In order to understand what is going on here, we need to consider the curious hybrid nature of a book of drawings that I have very carefully not termed a sketchbook. One of the keys here is the role that it played in supplying the market for the artist’s studies, since it appears that Girtin used it as a source from which to sell his on-the-spot sketches as some sixteen pages have been detached, with some of the sales recorded with inscriptions such as ‘Rippon Minster cold on the spot Sold to … 8.8.0’ (p.39v), presumably added by the artist himself. Could it therefore be that the original drawing of Chelsea Reach found a buyer and that Girtin made his copy to record a composition that he would otherwise have lost? The complex make-up of the book suggests another option, however, since, as Bower has again argued, although it initially took the form of a gathering of a number of different papers by Girtin, extra sheets were bound in after the artist’s death  - the end papers have a '1803' watermark – to create the mix of copies as well as sketches made from life at different times that we see today (Bower, 2002, p.141). This, I suspect, was done at the behest of the artist’s brother John Girtin (1773–1821) who appropriated material from the artist’s studio after his death including ‘4 little Books partly of sketches and partly blank paper’, a combination that accords with the unusual makeup of the book (Chancery, Income and Expenses, 1804).1 The position of the London view prior to two Welsh views, both probably copies of drawings from 1798 (TG1323 and TG1324), and after a detached page worked on the spot in 1800, exemplifies the mix of material that was the outcome of the binding process. Prior to this rearrangement, Girtin’s own gathering of sheets still performed a range of functions, being both a working tool for the artist and a collection of models from which patrons might commission works, and for someone who spent increasing amounts of time away from home, including a six-month sojourn in Paris in 1801–2, this may have been its most important function. In the case of this sketch, however, no second version of Chelsea Reach, Looking towards Battersea was ever commissioned, and a watercolour of this composition (TG1741), which is still sometimes said to by Girtin, appears to be a copy by Samuel William Reynolds (1773–1835).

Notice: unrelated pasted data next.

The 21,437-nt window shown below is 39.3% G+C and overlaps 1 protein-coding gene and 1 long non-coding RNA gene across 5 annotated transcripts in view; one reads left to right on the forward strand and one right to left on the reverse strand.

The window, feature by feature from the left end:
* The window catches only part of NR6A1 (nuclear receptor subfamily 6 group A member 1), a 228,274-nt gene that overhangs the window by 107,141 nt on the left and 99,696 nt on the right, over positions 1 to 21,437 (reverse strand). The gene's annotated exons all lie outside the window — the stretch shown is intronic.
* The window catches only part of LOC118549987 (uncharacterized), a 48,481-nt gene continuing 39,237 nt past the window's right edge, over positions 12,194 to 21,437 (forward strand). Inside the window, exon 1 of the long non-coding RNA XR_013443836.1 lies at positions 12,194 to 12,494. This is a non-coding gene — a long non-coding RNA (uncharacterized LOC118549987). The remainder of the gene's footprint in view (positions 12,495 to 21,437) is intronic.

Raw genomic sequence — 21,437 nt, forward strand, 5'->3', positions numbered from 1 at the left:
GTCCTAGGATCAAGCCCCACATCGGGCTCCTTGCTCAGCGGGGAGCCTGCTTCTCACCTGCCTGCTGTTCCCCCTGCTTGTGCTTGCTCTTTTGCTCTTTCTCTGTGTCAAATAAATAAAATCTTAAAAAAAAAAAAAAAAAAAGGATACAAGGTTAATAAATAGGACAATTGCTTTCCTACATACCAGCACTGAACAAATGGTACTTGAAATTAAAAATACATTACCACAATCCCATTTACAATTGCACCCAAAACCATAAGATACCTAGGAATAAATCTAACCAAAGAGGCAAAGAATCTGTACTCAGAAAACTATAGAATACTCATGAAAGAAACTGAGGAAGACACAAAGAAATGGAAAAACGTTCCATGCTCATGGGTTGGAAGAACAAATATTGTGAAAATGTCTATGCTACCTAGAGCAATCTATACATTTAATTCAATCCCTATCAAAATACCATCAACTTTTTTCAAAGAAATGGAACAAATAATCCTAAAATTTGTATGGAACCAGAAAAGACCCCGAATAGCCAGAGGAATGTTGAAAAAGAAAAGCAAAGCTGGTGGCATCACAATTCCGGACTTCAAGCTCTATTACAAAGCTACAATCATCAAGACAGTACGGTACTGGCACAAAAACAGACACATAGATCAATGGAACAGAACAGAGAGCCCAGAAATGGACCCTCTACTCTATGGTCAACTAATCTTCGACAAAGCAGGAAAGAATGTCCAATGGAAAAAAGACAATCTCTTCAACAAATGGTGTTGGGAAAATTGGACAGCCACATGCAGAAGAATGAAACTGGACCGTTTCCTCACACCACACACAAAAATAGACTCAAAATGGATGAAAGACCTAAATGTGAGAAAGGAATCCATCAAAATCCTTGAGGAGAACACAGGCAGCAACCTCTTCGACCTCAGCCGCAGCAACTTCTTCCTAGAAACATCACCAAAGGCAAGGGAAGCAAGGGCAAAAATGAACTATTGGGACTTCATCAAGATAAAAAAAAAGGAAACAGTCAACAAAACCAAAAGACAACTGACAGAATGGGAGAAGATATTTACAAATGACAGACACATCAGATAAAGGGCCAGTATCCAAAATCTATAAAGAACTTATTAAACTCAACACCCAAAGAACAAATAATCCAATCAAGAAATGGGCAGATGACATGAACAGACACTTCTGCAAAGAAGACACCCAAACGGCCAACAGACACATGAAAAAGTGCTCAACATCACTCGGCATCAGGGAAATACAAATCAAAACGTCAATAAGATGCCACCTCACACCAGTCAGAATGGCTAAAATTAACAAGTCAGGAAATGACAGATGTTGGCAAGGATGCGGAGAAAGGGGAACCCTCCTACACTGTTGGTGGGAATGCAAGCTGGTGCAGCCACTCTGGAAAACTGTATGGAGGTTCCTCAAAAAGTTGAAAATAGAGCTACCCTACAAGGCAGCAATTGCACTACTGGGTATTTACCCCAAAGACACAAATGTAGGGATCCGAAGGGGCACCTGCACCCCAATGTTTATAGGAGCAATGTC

Chelsea Reach, Looking towards Battersea (The White House, Chelsea)


(?) 1801

Middleham Village, with the Castle Beyond



Middleham Village, with the Castle Beyond


1799 - 1800

Chelsea Reach, Looking towards Battersea


1800 - 1801

Mountain Scenery, Said to Be near Beddgelert


1800 - 1801

The Valley of the Glaslyn, near Beddgelert


1800 - 1805

Chelsea Reach, Looking towards Battersea


by Greg Smith

Place depicted


  1. 1 Details are transcribed in the Documents section of the Archive (1804 – Item 1).